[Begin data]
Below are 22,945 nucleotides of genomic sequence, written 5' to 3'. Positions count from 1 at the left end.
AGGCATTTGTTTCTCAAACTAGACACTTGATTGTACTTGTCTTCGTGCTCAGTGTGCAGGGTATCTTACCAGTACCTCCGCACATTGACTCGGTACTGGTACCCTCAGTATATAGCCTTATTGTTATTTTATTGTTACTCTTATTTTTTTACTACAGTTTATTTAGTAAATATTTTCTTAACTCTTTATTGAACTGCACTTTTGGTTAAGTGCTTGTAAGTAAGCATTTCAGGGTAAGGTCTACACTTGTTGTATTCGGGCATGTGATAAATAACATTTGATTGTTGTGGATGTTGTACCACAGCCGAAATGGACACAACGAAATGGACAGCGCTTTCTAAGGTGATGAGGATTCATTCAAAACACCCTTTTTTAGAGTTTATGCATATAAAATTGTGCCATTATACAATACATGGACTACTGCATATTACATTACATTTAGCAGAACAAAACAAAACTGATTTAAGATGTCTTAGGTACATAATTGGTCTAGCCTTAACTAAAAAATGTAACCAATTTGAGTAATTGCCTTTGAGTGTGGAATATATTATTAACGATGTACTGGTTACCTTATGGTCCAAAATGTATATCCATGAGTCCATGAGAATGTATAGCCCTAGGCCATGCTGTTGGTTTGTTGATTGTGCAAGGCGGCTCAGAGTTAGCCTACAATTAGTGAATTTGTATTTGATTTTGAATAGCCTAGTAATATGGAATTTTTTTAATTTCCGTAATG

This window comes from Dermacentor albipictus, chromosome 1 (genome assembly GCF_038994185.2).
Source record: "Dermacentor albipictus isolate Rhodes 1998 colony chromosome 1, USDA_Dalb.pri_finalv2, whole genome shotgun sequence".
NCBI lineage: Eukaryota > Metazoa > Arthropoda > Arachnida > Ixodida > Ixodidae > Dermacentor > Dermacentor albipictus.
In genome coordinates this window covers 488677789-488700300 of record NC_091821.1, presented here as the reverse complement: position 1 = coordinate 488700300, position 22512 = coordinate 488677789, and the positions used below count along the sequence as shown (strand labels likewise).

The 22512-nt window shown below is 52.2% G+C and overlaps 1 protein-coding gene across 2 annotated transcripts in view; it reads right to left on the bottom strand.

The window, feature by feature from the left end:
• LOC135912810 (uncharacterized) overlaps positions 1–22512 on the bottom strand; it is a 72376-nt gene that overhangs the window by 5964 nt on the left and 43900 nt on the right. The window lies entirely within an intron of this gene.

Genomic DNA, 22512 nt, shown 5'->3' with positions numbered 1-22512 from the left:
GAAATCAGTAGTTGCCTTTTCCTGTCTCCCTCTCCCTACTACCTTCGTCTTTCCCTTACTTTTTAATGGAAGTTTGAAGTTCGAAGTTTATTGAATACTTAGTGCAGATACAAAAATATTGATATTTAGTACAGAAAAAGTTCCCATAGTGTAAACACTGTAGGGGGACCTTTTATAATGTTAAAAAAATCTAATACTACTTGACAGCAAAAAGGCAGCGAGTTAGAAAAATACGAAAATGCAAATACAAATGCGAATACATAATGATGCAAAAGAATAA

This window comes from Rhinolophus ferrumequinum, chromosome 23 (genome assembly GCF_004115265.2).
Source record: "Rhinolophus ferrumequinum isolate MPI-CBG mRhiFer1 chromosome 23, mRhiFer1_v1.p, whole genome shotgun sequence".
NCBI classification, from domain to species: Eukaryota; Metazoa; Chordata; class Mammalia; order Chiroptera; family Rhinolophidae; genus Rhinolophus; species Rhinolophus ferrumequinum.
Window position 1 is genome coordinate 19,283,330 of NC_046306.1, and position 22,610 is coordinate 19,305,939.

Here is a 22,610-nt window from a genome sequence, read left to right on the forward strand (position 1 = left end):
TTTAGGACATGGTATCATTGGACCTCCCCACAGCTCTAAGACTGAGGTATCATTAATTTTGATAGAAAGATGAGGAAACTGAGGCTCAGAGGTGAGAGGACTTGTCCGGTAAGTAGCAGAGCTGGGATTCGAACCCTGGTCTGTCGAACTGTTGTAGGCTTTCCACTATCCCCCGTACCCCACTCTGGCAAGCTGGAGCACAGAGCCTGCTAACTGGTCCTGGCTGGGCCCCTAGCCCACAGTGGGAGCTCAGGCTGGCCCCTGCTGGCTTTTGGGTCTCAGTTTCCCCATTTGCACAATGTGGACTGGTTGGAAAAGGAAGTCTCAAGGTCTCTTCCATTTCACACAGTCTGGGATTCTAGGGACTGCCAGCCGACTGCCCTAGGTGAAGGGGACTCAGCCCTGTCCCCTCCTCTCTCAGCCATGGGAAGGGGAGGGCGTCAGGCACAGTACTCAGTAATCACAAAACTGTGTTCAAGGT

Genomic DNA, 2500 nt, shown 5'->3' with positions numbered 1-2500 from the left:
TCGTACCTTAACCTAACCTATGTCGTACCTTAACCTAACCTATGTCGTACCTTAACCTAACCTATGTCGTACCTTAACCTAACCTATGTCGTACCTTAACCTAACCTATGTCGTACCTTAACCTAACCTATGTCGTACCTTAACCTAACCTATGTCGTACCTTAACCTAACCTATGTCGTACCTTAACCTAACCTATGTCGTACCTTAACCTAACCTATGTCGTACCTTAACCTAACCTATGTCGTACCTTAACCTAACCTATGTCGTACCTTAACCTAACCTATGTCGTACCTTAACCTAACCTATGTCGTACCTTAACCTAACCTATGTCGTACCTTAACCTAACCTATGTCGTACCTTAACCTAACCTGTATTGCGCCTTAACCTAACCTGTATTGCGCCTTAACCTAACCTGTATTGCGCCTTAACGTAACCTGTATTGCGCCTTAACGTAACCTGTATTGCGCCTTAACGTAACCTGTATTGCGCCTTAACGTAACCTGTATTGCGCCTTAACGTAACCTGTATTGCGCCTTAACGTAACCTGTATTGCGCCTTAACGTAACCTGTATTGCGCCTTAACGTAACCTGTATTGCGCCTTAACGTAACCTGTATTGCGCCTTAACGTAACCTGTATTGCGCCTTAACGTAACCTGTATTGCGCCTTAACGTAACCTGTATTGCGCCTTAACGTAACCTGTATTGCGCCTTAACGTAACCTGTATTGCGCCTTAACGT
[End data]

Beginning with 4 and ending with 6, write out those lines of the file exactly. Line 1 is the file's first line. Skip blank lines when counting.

Source record: "Dermacentor albipictus isolate Rhodes 1998 colony chromosome 1, USDA_Dalb.pri_finalv2, whole genome shotgun sequence".
NCBI lineage: Eukaryota > Metazoa > Arthropoda > Arachnida > Ixodida > Ixodidae > Dermacentor > Dermacentor albipictus.
In genome coordinates this window covers 488677789-488700300 of record NC_091821.1, presented here as the reverse complement: position 1 = coordinate 488700300, position 22512 = coordinate 488677789, and the positions used below count along the sequence as shown (strand labels likewise).